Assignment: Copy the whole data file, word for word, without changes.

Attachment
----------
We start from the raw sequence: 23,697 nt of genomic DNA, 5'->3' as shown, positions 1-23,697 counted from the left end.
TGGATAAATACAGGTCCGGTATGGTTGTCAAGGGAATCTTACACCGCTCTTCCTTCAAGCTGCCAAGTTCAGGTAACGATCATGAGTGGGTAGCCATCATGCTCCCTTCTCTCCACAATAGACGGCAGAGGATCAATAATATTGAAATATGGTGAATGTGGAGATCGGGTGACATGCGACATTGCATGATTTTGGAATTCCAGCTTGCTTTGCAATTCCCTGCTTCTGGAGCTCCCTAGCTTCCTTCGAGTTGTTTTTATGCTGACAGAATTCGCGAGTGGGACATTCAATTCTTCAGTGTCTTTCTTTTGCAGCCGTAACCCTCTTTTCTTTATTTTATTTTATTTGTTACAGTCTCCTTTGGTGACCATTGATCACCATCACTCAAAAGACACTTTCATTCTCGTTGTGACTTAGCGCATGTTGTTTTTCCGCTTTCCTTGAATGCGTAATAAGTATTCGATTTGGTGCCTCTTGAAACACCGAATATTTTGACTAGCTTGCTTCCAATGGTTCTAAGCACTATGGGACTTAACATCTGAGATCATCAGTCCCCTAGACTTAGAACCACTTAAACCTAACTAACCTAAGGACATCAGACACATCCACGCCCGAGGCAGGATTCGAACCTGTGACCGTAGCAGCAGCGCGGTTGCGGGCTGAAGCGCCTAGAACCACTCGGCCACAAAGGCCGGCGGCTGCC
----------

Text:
We start from the raw sequence: 23,697 nt of genomic DNA, 5'->3' as shown, positions 1-23,697 counted from the left end.
TGGATAAATACAGGTCCGGTATGGTTGTCAAGGGAATCTTACACCGCTCTTCCTTCAAGCTGCCAAGTTCAGGTAACGATCATGAGTGGGTAGCCATCATGCTCCCTTCTCTCCACAATAGACGGCAGAGGATCAATAATATTGAAATATGGTGAATGTGGAGATCGGGTGACATGCGACATTGCATGATTTTGGAATTCCAGCTTGCTTTGCAATTCCCTGCTTCTGGAGCTCCCTAGCTTCCTTCGAGTTGTTTTTATGCTGACAGAATTCGCGAGTGGGACATTCAATTCTTCAGTGTCTTTCTTTTGCAGCCGTAACCCTCTTTTCTTTATTTTATTTTATTTGTTACAGTCTCCTTTGGTGACCATTGATCACCATCACTCAAAAGACACTTTCATTCTCGTTGTGACTTAGCGCATGTTGTTTTTCCGCTTTCCTTGAATGCGTAATAAGTATTCGATTTGGTGCCTCTTGAAACACCGAATATTTTGACTAGCTTGCTTCCAATGGTTCTAAGCACTATGGGACTTAACATCTGAGATCATCAGTCCCCTAGACTTAGAACCACTTAAACCTAACTAACCTAAGGACATCAGACACATCCACGCCCGAGGCAGGATTCGAACCTGTGACCGTAGCAGCAGCGCGGTTGCGGGCTGAAGCGCCTAGAACCACTCGGCCACAAAGGCCGGCGGCTGCC